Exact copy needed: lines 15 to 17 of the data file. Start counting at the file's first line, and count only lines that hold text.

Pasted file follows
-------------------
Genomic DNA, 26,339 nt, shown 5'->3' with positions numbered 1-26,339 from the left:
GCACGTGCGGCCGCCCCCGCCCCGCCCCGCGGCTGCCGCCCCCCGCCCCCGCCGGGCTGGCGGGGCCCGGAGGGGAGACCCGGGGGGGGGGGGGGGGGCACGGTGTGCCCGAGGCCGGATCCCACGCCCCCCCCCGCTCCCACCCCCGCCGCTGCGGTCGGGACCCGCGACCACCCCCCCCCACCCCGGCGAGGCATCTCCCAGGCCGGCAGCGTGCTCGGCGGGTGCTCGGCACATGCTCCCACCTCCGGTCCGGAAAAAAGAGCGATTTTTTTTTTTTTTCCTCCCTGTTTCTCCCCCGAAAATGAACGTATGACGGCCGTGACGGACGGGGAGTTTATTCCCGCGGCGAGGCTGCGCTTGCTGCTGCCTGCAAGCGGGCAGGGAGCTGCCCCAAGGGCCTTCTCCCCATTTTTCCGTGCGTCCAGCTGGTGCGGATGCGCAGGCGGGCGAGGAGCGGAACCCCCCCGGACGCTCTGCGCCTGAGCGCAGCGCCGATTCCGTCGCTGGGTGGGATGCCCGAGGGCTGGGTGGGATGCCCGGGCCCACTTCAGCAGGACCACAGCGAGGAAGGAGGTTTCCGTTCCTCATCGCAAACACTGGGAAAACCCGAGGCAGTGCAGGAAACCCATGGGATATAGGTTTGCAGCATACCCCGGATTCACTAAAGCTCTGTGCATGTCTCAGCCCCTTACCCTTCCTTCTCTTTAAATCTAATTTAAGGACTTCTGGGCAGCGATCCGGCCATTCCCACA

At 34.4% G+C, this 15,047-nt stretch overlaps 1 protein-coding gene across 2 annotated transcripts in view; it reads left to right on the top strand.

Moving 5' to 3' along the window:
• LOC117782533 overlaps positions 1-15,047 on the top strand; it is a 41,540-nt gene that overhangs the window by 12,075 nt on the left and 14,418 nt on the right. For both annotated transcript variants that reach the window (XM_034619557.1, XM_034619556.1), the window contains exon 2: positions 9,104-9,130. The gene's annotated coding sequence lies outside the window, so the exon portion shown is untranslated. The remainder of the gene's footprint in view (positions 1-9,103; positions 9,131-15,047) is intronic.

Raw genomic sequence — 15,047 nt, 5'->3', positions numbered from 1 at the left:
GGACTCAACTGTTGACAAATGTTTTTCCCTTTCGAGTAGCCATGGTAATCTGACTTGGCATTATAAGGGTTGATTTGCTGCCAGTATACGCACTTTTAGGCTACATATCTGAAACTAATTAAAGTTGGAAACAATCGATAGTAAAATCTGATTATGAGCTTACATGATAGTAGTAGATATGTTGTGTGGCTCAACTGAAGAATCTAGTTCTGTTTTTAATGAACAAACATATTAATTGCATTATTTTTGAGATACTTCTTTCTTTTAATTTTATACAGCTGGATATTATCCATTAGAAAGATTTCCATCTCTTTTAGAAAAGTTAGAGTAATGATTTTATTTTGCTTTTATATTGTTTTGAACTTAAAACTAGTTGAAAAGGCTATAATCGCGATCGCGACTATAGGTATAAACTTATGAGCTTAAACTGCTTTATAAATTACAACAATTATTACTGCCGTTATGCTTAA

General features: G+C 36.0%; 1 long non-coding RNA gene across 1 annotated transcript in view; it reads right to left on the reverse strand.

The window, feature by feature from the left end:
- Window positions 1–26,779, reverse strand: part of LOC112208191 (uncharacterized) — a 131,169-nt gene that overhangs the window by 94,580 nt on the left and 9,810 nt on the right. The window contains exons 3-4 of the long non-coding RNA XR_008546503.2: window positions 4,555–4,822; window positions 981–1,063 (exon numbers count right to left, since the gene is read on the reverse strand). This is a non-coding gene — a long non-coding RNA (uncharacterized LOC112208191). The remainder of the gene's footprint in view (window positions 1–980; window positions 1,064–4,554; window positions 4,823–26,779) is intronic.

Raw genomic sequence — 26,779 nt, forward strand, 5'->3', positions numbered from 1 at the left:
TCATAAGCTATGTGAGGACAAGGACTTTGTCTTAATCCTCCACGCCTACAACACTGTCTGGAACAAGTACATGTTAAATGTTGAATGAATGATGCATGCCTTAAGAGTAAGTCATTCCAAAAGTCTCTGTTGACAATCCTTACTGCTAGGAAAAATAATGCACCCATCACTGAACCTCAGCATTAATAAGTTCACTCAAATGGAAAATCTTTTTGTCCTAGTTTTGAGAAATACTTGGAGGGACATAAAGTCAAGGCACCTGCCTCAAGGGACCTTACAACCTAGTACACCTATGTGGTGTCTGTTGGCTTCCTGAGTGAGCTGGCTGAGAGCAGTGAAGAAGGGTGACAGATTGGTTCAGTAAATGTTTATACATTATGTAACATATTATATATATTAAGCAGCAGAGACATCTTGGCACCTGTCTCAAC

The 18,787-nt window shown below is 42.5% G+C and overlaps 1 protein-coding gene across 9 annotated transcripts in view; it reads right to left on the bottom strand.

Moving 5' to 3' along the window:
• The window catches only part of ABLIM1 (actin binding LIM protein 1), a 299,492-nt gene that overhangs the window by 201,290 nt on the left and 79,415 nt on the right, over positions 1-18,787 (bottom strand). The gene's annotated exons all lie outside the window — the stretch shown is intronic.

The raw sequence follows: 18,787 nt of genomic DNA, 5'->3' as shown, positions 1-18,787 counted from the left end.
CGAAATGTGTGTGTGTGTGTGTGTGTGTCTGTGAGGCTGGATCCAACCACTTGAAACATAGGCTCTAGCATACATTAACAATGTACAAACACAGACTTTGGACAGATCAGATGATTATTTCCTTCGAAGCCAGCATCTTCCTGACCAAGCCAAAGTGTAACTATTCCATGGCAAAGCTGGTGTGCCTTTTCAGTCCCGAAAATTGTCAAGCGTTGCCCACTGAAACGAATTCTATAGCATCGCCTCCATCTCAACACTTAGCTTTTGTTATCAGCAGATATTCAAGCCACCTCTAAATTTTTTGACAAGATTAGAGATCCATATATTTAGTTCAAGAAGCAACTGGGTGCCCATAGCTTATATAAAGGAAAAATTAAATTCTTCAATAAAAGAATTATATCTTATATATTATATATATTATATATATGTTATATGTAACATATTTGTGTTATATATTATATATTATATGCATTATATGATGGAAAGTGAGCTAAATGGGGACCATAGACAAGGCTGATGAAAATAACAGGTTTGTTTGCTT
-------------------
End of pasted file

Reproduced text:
• The window catches only part of ABLIM1 (actin binding LIM protein 1), a 299,492-nt gene that overhangs the window by 201,290 nt on the left and 79,415 nt on the right, over positions 1-18,787 (bottom strand). The gene's annotated exons all lie outside the window — the stretch shown is intronic.

The raw sequence follows: 18,787 nt of genomic DNA, 5'->3' as shown, positions 1-18,787 counted from the left end.
CGAAATGTGTGTGTGTGTGTGTGTGTGTCTGTGAGGCTGGATCCAACCACTTGAAACATAGGCTCTAGCATACATTAACAATGTACAAACACAGACTTTGGACAGATCAGATGATTATTTCCTTCGAAGCCAGCATCTTCCTGACCAAGCCAAAGTGTAACTATTCCATGGCAAAGCTGGTGTGCCTTTTCAGTCCCGAAAATTGTCAAGCGTTGCCCACTGAAACGAATTCTATAGCATCGCCTCCATCTCAACACTTAGCTTTTGTTATCAGCAGATATTCAAGCCACCTCTAAATTTTTTGACAAGATTAGAGATCCATATATTTAGTTCAAGAAGCAACTGGGTGCCCATAGCTTATATAAAGGAAAAATTAAATTCTTCAATAAAAGAATTATATCTTATATATTATATATATTATATATATGTTATATGTAACATATTTGTGTTATATATTATATATTATATGCATTATATGATGGAAAGTGAGCTAAATGGGGACCATAGACAAGGCTGATGAAAATAACAGGTTTGTTTGCTT